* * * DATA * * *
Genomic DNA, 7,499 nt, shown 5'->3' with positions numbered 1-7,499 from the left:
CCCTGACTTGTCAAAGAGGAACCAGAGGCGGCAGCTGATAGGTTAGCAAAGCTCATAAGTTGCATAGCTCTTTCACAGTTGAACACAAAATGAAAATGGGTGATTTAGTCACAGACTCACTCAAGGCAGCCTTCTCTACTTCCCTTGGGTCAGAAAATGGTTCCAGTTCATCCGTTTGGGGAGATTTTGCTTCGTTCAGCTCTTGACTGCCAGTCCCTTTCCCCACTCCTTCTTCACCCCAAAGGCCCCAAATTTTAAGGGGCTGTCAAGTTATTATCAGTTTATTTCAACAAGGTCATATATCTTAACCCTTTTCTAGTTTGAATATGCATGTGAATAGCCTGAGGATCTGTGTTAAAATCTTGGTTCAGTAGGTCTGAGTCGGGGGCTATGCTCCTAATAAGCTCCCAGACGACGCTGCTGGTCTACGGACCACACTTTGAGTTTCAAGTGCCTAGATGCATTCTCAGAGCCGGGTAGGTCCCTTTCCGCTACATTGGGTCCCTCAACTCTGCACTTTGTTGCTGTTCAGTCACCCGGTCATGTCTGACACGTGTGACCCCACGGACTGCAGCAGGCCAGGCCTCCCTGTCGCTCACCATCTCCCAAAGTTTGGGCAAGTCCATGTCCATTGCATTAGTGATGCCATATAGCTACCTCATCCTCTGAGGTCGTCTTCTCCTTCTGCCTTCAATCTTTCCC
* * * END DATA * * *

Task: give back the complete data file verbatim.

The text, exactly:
Genomic DNA, 7,499 nt, shown 5'->3' with positions numbered 1-7,499 from the left:
CCCTGACTTGTCAAAGAGGAACCAGAGGCGGCAGCTGATAGGTTAGCAAAGCTCATAAGTTGCATAGCTCTTTCACAGTTGAACACAAAATGAAAATGGGTGATTTAGTCACAGACTCACTCAAGGCAGCCTTCTCTACTTCCCTTGGGTCAGAAAATGGTTCCAGTTCATCCGTTTGGGGAGATTTTGCTTCGTTCAGCTCTTGACTGCCAGTCCCTTTCCCCACTCCTTCTTCACCCCAAAGGCCCCAAATTTTAAGGGGCTGTCAAGTTATTATCAGTTTATTTCAACAAGGTCATATATCTTAACCCTTTTCTAGTTTGAATATGCATGTGAATAGCCTGAGGATCTGTGTTAAAATCTTGGTTCAGTAGGTCTGAGTCGGGGGCTATGCTCCTAATAAGCTCCCAGACGACGCTGCTGGTCTACGGACCACACTTTGAGTTTCAAGTGCCTAGATGCATTCTCAGAGCCGGGTAGGTCCCTTTCCGCTACATTGGGTCCCTCAACTCTGCACTTTGTTGCTGTTCAGTCACCCGGTCATGTCTGACACGTGTGACCCCACGGACTGCAGCAGGCCAGGCCTCCCTGTCGCTCACCATCTCCCAAAGTTTGGGCAAGTCCATGTCCATTGCATTAGTGATGCCATATAGCTACCTCATCCTCTGAGGTCGTCTTCTCCTTCTGCCTTCAATCTTTCCC